For Tricia McKenzie, senior nursing major, when the sun comes out, tanning becomes a part of her routine.
McKenzie started tanning as a high school student who was preparing for the prom.
“Now I (tan) about two times per week,” she said. “I usually tan in the spring and the summer. Usually in the fall and winter I don’t tan as much. I’m a lot busier and the sun’s not out. There are days when I want sun and I will go but it’s not a regular thing for me to do in the winter.”
When McKenzie does tan, she doesn’t use any additional bronzers.
“I usually a tanning lotion from the salon that I go to,” she said. “It’s just a moisturizer. It has silicon and cocoa butter so it’s really good for your skin.”
McKenzie said that the average tanning beds allow for 12-15 minutes of ultraviolet rays.
“I usually go for 12 minutes but there are 15 minute beds,” McKenzie said. “I’ve been going for quite a while but I just can’t go the (entire 15 minutes). I just get too tired in there. The first time I ever tanned I started out with five minutes so I wouldn’t burn.”
That extra time serves as down time for McKenzie.
“It’s just time for me to relax and get away,” she said. “If I’m feeling kind of depressed, when I go to tan, I come out feeling refreshed. It could be the people at the salon that I go to or it could be that I get that warmth. I just feel refreshed.”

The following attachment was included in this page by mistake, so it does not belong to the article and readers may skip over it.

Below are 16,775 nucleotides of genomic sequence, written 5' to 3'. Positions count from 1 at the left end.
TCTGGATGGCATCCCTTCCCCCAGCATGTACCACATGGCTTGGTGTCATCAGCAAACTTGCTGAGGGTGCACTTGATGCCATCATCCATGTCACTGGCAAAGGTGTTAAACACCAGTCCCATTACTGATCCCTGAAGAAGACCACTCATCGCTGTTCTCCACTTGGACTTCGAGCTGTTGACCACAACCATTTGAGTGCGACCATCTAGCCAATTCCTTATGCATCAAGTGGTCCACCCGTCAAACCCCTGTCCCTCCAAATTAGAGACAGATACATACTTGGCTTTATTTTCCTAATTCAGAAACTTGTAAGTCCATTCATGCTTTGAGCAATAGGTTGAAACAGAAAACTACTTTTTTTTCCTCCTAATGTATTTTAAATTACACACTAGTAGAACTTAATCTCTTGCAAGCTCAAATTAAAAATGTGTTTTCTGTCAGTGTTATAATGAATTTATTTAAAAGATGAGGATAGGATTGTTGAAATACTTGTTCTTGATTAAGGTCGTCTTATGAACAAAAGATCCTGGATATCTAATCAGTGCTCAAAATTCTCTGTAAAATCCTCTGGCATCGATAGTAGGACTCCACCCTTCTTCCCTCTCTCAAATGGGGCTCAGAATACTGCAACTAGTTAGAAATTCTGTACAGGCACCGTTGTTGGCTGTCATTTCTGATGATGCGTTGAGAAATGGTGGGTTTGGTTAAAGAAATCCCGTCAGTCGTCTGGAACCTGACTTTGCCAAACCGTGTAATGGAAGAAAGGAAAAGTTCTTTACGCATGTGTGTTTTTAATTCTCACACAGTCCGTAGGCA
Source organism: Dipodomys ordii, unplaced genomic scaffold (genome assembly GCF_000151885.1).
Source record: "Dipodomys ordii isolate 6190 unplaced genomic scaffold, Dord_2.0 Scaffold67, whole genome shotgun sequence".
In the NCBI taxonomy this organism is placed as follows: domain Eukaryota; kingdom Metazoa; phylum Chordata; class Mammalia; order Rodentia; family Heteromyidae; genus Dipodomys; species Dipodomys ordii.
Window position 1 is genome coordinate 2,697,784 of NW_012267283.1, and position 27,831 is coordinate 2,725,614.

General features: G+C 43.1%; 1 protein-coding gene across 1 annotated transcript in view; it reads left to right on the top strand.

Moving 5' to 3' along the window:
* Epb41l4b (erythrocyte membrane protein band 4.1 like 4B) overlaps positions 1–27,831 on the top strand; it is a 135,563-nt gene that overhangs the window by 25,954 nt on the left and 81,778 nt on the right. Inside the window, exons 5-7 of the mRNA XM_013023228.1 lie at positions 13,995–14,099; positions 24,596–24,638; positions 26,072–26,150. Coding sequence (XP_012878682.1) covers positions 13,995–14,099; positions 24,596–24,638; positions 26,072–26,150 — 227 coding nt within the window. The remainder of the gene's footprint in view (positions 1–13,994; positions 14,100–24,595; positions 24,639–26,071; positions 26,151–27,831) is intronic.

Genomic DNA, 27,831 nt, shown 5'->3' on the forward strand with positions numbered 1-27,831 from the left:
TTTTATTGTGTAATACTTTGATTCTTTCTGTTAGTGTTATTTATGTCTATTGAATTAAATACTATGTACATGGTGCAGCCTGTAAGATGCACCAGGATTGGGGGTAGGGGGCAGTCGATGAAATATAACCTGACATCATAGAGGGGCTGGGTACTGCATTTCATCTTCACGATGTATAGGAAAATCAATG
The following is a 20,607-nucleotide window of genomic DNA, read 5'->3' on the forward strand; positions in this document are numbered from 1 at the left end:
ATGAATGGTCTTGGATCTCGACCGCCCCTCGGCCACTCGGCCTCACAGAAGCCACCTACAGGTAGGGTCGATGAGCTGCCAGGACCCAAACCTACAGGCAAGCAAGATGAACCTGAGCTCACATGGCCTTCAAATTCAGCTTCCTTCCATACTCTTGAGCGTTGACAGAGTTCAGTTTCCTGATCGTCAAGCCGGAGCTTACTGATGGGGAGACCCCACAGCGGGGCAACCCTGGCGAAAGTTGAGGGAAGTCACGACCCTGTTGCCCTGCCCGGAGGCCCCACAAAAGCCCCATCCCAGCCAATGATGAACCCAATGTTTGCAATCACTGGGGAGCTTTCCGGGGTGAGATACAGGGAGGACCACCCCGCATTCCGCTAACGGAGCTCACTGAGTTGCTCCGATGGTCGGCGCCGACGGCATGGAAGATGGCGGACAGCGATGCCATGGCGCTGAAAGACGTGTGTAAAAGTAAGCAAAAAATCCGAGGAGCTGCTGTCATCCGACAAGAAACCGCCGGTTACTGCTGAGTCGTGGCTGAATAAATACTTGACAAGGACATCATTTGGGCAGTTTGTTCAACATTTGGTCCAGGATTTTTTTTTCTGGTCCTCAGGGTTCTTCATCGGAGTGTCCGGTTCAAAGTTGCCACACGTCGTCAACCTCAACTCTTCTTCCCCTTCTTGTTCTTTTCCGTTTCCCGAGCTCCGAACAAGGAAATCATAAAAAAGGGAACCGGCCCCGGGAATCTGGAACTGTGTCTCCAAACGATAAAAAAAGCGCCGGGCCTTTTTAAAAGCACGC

While in the tanning bed, McKenzie can usually fall asleep but is not concerned with getting burned.
“If I feel asleep and stayed in there for 45 minutes, the bed would turn off after the scheduled amount of time,” she said.
She never worries about the down sides for tanning.
“I know that most skin cancers like melanoma are actually more in people who don’t get enough sun,” McKenzie said. “Tanning is okay in moderation. I don’t go excessively or every day.
As a nursing student, she does understand the medical aspects of tanning.
“Being in the health care profession, I’m more aware of (health risks) and it makes me more skeptical,” she said. “I don’t want to listen to media because they sometimes only say one thing. But I also don’t want to just listen to people who tan because they only say one thing. So I do my own research, look at studies, stuff like that.”
As the warmer times of year are approaching, more and more people are going to the tanning salon.
“I don’t typically see the person they show on TV with the wrinkly (leathery) skin,” McKenzie said. “I’m sure they are out there. They weren’t aware when tanning started back in the ‘70s that it wasn’t as safe. They continued unsafe practices.”
While the sun bathing may be a viable option for those who want to tan, McKenzie said that indoor tanning offers benefits as well.
“(Employees of tanning salons) do a skin type (test) to find out how easily you burn,” she said. “If you go outside to tan, you don’t know how much actual exposure you’re getting. If you fall asleep outside the sun isn’t going to shut off. It’s going to be there constantly and you are more likely to damage your skin when you are outdoors.”